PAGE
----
Award or Reward?

Award or Reward?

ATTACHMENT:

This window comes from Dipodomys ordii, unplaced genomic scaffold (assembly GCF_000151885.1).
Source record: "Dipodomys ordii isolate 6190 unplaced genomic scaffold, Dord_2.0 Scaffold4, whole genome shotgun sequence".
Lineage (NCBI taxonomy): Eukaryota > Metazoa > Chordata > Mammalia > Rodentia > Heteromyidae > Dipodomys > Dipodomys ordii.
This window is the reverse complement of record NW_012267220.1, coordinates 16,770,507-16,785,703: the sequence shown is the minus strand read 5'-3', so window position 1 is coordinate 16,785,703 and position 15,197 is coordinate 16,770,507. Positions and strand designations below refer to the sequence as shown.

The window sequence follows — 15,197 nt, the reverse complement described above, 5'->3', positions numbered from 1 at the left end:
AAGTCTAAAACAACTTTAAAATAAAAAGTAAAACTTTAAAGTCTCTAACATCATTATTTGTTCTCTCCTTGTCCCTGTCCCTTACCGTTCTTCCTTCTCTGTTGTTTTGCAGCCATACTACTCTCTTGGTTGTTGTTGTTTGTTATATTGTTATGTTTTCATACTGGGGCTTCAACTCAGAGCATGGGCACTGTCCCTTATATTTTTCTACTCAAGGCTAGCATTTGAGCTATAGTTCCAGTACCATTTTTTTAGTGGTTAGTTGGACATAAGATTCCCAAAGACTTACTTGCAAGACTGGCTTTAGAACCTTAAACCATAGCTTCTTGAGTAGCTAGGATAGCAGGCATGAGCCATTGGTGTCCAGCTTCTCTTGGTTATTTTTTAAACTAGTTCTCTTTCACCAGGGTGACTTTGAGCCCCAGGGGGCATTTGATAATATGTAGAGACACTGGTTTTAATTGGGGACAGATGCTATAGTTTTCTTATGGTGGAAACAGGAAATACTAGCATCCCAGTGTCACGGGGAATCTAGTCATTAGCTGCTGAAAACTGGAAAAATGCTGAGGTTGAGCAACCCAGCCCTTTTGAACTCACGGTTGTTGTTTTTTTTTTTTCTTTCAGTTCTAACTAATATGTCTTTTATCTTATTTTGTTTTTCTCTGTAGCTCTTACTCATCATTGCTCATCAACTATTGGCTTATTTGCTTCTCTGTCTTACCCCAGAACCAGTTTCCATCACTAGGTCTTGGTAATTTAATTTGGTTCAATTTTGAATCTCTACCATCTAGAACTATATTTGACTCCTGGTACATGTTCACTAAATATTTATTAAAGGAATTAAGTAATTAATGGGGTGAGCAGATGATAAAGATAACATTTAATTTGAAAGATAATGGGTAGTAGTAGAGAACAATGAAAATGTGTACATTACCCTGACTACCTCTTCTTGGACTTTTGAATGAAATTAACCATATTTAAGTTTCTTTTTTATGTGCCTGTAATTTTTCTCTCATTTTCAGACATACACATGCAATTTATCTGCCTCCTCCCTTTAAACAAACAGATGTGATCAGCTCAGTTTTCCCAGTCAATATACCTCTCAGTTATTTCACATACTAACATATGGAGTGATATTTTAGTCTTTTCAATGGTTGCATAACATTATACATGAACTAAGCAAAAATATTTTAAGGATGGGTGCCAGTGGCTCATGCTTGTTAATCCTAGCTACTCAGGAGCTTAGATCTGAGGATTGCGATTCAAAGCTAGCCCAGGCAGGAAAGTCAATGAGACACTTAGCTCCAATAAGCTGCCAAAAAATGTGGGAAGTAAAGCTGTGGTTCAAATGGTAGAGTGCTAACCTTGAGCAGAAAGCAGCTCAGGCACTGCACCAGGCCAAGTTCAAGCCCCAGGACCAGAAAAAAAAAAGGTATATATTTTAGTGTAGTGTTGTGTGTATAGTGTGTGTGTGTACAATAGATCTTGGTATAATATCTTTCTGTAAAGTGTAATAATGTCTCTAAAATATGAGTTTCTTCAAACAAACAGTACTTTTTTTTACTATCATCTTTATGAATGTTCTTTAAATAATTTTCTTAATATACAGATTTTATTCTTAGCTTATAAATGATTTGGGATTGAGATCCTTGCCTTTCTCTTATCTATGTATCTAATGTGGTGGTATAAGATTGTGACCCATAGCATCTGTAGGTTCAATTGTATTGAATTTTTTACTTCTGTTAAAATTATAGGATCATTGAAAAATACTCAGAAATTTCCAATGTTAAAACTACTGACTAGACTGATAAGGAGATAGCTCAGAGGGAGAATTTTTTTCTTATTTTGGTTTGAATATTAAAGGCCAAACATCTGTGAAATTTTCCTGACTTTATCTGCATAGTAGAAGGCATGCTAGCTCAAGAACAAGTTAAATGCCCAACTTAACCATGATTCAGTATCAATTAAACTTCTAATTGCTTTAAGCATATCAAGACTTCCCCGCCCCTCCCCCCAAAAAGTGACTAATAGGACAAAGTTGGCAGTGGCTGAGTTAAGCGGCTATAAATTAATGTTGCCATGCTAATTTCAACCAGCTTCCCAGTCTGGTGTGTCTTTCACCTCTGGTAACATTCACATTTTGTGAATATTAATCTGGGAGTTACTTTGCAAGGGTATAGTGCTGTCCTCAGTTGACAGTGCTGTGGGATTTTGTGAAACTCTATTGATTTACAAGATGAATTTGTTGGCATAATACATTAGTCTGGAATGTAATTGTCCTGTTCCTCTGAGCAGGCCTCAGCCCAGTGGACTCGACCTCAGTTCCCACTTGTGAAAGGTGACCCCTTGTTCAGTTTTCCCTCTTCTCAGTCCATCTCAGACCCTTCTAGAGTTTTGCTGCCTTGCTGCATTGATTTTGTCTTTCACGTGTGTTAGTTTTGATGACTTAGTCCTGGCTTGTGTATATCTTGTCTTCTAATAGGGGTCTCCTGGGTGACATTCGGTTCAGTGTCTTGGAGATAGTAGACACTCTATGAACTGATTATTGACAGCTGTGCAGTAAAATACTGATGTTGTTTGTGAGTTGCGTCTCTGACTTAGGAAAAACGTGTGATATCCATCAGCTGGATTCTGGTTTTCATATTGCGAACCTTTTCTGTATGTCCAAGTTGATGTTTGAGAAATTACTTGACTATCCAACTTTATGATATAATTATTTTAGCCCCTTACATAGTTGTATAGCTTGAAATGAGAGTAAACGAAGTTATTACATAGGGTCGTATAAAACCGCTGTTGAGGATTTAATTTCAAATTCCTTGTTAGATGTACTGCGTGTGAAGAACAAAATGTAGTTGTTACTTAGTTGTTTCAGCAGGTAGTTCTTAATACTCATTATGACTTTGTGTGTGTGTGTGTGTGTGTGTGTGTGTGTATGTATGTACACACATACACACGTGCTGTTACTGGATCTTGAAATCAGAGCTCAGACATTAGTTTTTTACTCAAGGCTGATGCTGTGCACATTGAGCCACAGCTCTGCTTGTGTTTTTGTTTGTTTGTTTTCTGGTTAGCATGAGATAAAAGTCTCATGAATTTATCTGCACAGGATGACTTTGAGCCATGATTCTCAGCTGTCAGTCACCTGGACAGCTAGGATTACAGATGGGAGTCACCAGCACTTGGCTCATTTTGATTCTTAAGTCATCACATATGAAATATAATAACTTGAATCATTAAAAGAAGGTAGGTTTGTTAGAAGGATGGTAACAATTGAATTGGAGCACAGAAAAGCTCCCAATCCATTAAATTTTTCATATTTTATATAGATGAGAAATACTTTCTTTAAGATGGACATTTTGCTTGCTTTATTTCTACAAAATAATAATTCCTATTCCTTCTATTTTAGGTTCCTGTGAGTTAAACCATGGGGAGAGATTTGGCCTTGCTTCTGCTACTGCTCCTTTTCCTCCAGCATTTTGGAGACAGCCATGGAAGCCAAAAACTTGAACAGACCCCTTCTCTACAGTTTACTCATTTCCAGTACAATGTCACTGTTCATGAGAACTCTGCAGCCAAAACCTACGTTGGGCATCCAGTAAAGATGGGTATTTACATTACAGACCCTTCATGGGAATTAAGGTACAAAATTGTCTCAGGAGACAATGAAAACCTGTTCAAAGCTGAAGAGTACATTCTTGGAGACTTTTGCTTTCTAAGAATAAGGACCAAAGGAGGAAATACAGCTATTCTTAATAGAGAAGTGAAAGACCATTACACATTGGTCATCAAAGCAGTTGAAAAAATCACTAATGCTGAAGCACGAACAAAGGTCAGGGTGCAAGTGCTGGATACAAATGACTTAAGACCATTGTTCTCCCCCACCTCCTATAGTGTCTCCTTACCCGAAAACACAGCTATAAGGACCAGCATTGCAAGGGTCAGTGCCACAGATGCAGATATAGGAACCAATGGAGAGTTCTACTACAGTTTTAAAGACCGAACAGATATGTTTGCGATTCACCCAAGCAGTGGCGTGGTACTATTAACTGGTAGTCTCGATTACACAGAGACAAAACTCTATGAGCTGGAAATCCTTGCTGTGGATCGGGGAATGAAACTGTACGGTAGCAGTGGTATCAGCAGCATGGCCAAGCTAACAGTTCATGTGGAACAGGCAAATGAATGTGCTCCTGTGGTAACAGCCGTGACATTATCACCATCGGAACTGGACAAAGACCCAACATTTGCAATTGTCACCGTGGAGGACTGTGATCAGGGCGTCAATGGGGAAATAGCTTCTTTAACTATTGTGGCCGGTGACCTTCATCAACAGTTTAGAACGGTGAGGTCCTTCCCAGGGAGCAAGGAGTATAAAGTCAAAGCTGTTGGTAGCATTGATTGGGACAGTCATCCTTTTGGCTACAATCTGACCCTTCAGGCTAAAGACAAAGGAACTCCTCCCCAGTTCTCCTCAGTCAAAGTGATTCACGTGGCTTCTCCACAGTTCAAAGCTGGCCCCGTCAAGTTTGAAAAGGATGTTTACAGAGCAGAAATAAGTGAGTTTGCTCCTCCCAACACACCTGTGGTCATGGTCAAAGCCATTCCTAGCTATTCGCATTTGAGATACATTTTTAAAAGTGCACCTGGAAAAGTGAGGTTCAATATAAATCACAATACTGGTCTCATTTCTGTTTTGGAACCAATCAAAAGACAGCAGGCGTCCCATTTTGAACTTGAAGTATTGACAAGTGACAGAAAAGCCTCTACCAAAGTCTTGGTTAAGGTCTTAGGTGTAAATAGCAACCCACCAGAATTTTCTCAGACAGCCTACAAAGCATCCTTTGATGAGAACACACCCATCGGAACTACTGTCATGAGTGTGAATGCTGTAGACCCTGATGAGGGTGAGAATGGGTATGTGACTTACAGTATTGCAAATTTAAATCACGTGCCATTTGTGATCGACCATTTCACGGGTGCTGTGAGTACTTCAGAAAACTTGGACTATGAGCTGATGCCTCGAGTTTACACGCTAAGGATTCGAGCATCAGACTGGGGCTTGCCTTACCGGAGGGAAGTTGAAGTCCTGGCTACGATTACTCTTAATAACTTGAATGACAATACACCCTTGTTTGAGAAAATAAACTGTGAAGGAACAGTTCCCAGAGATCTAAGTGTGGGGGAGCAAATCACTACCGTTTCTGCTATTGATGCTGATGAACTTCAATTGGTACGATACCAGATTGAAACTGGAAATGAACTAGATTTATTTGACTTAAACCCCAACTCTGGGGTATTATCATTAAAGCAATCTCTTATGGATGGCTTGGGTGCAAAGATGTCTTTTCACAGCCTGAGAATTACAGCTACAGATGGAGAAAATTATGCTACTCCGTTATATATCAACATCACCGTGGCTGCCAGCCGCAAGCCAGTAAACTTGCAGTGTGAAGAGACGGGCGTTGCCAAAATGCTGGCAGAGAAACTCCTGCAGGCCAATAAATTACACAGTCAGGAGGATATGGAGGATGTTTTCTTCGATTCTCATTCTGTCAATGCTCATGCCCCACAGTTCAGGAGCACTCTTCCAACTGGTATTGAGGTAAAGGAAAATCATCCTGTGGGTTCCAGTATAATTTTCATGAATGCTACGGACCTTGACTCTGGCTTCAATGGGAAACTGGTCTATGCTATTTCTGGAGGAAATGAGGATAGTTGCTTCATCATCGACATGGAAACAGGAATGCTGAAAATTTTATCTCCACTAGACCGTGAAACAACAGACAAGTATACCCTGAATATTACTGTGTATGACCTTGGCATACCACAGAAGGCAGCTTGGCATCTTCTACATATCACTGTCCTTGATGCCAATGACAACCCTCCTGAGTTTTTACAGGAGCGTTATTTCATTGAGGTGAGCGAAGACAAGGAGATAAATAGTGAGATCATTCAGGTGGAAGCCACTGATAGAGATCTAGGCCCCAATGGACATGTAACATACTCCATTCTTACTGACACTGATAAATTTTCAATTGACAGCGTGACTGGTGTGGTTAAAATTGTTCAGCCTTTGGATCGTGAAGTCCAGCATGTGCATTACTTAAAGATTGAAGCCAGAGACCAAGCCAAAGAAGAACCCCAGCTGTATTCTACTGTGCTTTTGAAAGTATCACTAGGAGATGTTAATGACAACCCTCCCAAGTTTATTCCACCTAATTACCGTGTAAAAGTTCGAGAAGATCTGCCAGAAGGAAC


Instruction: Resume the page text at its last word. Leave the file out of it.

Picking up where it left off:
The Department of Information and Public Relations (DIPR) will be conferring awards for Life long Contribution to the field of Journalism and a Reporter of the year award to ‘outstanding journalists’. Categorization of approved newspapers and periodicals for the distribution of Government advertisements will also be a focus for the DIPR. There appears to be an element of farce and incongruity in these “new” suggestions and approaches. What do the appellations and Lifelong contribution and reporter of the year mean in the context of Kashmir? How will the DIPR gauge and judge either? Media and journalism, ideally, are a mirror and an echo chamber of a given society and polity. In the context of Kashmir, adhering to these ideal standards of journalism, will necessary go against certain narratives and even power structures. Will the DIPR reward this kind of journalism or will it pamper and mollycoddle those narratives that suit it? If recent history is any guide, then real journalism in Kashmir will attempted to be choked and space denied to it by obvious means and mechanisms and the “awards” will be given to blue eyed boys of journalism and media in Kashmir- that is those, who trot out the preferred narrative by the administration(s). Reward than award would be the appropriate appellations for the putative validation given by the DIPR. In a conflict zone like Kashmir, to iterate a cliché, it is the nature of the narrative that matters. Narrative , especially in conflict zones is so critical and important that political life can be said to flow from it. It then becomes a need for powers that be to control or direct this narrative in its favor. The awards, given past experience and even precedent, that this newspaper has become a victim of, then appear to be more in the nature of control and incentivizing that kind of journalism that is palatable to powers that be in Kashmir. In the final analysis, the best validation for good and incisive journalism, can only be given by the public whose interest prudent and sober journalism seeks to promote and articulate. State validation and “awards” or more accurately rewards can only lead to guilt by association and actually implicate journalism in the state’s narrative. The real need in Kashmir is honest, prudent and sober journalism whose remit and mandate should be public good and benefit and which serves as a mirror for society. This is an ideal that proves itself on a quotidian basis and which this newspaper is and will always remain wedded to.

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